Smithfield Foods has provided a few statements in response to our investigation. We respond to statements of theirs in turn below:
Smithfield Foods: On our farms we strive to be good neighbors and respect the rights and property of those who live near our operations.
Our response: We do not believe that placing multiple-acre pits of sewage near people’s homes, and spraying their contents high into the air, falls within behavior that would generally be viewed as that of a “good neighbor.” Community members will readily describe their homes regularly being overwhelmed with a sudden stench of sewage. In our documentary Speciesism: The Movie, for example, an elderly man describes falling down in front of his home because these odors made it so difficult to breathe. Furthermore, many specific and significant public health impacts of such facilities are also well documented.
Smithfield Foods: We work to meet strict environmental management policies that encourage continuous improvement and exceed most state and federal compliance standards. Our treatment systems require sign off by state and federal regulators, and inspectors visit our farms regularly (up to four times per year) to ensure compliance. Permits and records for all of our farms are publicly available.
Our response: Part of the problem we are seeking to expose is that it is legal to place multiple-acre pits of sewage near people’s homes, and to spray their contents into the air. As discussed in the video, and as detailed here, the documented consequences to nearby individuals and communities are devastating.
Smithfield Foods: We also take seriously the well-being and humane treatment of our animals. In 2007, Smithfield announced an industry-leading goal of phasing out individual gestation stalls in favor of group housing for pregnant sows at all company-owned sow farms by 2017.
Our response: Smithfield agreed to phase out gestation crates – where mother pigs used for breeding are held in cages so small that they are unable to turn around to take a few steps forward to backward for months at a time – after years of efforts by animal advocates (see this investigation). Multiple serious problems remain in their system of housing thousands of animals in factory buildings. To provide one example, male piglets are castrated without anesthesia, by using a razor blade to slice open the scrotum, and ripping out each testicle by hand. More broadly, pigs are comparably intelligent to dogs, and thus suffer severely when crowded by the thousands into concrete and metal pens for months at a time.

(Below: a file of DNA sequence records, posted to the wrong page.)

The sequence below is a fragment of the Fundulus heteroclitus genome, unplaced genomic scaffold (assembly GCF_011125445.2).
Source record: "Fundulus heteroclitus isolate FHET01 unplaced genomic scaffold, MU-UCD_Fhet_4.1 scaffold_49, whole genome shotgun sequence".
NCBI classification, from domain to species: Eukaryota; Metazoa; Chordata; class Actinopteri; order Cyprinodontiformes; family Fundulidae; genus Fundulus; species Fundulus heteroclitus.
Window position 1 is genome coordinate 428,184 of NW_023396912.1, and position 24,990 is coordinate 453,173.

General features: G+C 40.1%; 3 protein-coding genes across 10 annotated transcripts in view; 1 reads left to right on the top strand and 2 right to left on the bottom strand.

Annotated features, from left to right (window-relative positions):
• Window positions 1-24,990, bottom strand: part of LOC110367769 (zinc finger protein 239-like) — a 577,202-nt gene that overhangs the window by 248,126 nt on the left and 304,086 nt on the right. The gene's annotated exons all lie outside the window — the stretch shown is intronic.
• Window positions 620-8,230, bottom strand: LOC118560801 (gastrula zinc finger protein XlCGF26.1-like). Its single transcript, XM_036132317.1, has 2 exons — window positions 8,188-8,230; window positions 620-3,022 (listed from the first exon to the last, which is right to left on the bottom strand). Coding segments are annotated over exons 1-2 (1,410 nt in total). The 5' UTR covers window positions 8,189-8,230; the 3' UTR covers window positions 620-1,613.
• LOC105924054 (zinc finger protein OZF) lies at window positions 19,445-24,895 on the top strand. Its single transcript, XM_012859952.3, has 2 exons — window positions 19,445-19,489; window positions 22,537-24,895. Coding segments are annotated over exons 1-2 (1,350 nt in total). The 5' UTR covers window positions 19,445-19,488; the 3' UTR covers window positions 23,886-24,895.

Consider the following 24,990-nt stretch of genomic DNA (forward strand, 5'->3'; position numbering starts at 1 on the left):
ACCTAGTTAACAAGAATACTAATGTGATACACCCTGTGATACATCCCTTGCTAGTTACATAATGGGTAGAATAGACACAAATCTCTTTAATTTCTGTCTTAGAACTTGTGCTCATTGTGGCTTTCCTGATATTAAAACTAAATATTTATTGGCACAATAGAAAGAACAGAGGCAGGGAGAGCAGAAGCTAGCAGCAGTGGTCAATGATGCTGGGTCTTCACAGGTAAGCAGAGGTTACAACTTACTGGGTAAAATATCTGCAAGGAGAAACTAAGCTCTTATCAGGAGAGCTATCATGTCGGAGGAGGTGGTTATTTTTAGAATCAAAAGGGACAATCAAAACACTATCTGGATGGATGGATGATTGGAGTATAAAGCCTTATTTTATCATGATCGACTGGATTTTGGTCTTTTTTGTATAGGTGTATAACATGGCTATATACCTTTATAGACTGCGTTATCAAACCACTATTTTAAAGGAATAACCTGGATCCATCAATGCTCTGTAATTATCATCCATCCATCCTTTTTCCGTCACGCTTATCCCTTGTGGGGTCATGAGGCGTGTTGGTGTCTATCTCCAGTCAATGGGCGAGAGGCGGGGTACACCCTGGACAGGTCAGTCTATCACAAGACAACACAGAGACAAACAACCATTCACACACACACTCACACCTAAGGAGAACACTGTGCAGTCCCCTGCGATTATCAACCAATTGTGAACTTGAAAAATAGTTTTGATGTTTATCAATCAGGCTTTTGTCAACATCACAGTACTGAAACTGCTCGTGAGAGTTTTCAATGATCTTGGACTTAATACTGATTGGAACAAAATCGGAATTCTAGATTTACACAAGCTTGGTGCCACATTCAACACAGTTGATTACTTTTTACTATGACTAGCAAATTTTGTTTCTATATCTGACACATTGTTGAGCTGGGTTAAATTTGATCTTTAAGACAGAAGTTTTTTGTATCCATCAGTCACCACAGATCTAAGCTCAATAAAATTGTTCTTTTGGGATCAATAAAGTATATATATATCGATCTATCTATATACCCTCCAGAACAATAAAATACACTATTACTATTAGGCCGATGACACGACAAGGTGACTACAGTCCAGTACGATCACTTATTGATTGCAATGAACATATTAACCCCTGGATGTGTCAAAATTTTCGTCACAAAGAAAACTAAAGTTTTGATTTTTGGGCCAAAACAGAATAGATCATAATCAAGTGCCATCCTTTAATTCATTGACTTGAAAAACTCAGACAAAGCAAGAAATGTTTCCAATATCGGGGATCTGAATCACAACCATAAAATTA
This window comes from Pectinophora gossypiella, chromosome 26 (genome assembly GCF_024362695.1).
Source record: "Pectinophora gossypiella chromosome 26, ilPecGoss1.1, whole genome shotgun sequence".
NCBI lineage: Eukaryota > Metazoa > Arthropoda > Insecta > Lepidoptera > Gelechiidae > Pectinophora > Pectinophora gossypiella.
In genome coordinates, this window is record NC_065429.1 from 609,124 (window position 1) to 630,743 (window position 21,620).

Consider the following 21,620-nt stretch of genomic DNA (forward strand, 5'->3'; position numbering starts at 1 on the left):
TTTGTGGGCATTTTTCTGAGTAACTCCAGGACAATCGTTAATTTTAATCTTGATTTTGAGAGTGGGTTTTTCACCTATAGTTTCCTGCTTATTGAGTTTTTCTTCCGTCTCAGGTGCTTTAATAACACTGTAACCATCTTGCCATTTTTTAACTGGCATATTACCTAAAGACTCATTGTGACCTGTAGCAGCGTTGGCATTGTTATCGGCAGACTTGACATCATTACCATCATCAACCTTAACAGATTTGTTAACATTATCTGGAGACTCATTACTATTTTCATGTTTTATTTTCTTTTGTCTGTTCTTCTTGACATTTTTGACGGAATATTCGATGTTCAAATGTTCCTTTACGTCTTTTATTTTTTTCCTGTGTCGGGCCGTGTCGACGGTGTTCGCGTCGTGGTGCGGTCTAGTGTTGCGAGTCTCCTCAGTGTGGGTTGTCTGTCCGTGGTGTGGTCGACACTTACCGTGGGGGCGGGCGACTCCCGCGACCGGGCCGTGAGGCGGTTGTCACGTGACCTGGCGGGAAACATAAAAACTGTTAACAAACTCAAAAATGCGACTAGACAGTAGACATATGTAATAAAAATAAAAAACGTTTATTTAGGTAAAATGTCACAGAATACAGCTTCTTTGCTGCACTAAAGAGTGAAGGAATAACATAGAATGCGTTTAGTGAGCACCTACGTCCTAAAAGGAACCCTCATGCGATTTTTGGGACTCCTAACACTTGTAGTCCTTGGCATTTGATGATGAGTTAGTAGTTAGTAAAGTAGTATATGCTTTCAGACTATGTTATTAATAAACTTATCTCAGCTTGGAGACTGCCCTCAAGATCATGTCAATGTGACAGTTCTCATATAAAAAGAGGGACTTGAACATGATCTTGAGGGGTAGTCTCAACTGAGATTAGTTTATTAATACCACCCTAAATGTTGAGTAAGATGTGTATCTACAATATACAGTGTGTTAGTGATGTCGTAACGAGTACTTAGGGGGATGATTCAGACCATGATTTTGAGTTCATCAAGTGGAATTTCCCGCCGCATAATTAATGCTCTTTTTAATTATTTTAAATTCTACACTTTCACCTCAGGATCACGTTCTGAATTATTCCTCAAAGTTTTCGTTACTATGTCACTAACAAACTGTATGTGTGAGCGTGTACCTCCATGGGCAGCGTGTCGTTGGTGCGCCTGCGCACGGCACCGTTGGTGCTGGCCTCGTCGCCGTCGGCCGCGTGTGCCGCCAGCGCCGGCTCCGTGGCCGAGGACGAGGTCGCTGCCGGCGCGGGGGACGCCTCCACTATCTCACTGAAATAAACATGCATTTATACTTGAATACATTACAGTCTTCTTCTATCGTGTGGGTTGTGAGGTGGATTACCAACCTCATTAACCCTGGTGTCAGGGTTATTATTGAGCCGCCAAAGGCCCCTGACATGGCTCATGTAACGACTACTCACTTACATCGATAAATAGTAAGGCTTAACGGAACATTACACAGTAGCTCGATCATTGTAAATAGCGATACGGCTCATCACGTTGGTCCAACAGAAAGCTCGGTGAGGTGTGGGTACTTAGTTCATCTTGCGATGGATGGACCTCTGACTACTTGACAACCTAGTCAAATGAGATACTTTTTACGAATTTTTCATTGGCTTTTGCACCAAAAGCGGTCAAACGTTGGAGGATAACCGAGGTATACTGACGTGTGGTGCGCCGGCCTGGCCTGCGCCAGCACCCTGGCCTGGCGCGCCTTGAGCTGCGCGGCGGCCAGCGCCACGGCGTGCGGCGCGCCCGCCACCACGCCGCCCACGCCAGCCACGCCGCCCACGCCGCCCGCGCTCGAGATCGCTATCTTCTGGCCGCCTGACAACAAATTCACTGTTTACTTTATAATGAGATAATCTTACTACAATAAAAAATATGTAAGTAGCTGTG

Smithfield Foods: Animal manure is separated from the hogs using specially designed flooring.
Our response: Yes, the waste falls through slats in the concrete floors.
Smithfield Foods: The fertilizer is applied to corn, soybeans, and other crops.
Our response: During the significant time period we spent in the vicinity of the Smithfield pig factories, we did not observe any crops growing on the fields above which the waste was being sprayed.
Smithfield Foods: The fertilizer is hauled or pumped to the field, and applied with carefully calibrated equipment.
Our response: During the significant time we spent observing Smithfield sprayfields, we did not observe the downward-spraying equipment that Smithfield has described and diagramed. Instead, as shown in the video, we observed devices spraying the waste many feet upwards, and the detrimental impacts to neighbors.